Sunday, January 15, 2006

2006 Prediction - Recap

Seems like the 2006 Prediction season is over and so I thought that I will try to capture the various predictions in Identity Management space that I came across.
  • (Nick at WickID) Host/Mutual authentication will be critical. There will be an attack against banks using non-cryptographic based host authentication (ie, pictures, cookies). - I am assuming that means machine authentication besides user authentication something similar to that from Passmark and Trusted Network Technology. This makes sense and will really be looking forward to various non-intrusive and intrusive technology in this space.
  • Transaction authentication will become a hot topic later in the year due to session hijacking trojans. - I think people like Bruce Schneier have already been talking about this. An important aspect of transaction authentication is that it needs to be pervasive instead of just being limited to online experience. Besides that the technology that would actually help achieve this should be varied i.e. multifactor, multichannel.
  • Strong authentication systems that don't follow Kim Cameron's Laws of Identity will be seen as weak and catch flak for it.
  • 'Layered Authentication' where lack of a cookie or appropriate IP address triggers additional authentication will be shown to be a marketing neologism covering weaknesses. "Layered authentication" based on cryptographic mechanisms to secure session, host/mutual and transaction authentication will get alpha-geek backing, though it is unclear whether that will help adoption of such systems.
  • (Radovan) "Identity" becomes mega-buzzword - I thought it already was with almost 15 implementations that I can count (with help of my friends) with various vendors in US and we are a really small company in east coast.
  • Many "identity" mistakes happen, but it will take a while for them to be seen - Hmm.. this is a good conclusion that you can draw about anything that touches so many aspects of the enterprise for example like what ERP was for Manufacturing Industry. With regards to WS-Trust and SAML, I completely agree.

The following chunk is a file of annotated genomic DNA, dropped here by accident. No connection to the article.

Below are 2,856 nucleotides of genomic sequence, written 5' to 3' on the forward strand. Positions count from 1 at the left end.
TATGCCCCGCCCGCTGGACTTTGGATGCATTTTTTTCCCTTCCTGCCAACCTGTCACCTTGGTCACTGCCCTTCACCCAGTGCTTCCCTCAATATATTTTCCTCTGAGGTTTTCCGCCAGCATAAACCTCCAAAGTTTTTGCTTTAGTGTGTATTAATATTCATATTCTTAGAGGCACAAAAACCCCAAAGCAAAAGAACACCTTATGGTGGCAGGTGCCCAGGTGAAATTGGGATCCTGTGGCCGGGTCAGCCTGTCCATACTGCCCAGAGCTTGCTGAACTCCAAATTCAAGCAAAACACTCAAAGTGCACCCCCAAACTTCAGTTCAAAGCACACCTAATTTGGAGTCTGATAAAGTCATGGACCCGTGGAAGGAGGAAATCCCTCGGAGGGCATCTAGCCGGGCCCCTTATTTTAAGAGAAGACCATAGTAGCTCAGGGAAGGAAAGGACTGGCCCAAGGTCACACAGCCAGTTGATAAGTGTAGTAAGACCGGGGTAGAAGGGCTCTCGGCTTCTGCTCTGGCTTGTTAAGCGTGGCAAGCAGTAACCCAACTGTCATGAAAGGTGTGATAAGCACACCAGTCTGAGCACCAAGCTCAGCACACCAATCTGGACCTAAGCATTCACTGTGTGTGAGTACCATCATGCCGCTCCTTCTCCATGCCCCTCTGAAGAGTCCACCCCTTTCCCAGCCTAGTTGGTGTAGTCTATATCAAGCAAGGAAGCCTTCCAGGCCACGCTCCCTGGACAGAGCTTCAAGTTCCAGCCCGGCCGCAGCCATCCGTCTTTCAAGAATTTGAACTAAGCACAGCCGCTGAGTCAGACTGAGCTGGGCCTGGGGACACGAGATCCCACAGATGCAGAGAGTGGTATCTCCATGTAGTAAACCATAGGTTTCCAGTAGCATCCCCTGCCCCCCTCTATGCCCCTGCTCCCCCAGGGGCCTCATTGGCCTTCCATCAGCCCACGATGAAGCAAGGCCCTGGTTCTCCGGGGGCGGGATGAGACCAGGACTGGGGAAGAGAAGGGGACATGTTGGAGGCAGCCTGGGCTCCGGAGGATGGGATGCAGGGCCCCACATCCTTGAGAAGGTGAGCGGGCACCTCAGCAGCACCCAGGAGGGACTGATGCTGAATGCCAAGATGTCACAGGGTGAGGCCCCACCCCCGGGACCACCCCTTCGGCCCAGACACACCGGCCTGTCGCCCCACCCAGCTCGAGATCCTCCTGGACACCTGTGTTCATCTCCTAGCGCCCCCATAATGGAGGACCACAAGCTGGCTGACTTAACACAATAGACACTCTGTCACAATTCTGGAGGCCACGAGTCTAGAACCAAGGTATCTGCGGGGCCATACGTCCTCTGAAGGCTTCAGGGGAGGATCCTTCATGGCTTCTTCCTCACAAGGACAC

• More client-side identity implementations will be seen - I am not sure how the future will evolve but the way I see it, people should not be keeping sensitive data (including their identity information) on their machine (since it is more vulnerable to attack). But at the same time, I am sure vendors will find better ways (like low cost smart cards, network or set-top box extensions or network devices) on the client side to do the job. But at the conceptual level even though I agree that clients should have the right to manage their identity, the actual management of the identity (i.e. implementation) may be left to professionals.
  • Spam, phishing and pharming will get even wilder - Nothing new here.
  • Strong authentication will get integrated with "identity" - I guess I do not understand the difference between authentication and "identity" the way Rodovan sees it. I think that authentication can not exist without identity being in place. So, the companies are getting the idea in various form that they need to improve the authentication but I am not sure whether we will be seening the SecurIDs anytime soon. It is way too costly (initial and ongoing) and time consuming to roll them out and manage their lifecycle unless it can be shared across the industry (which goes back to federated identity, trust, etc) or taken over by govt through standard digital identity system.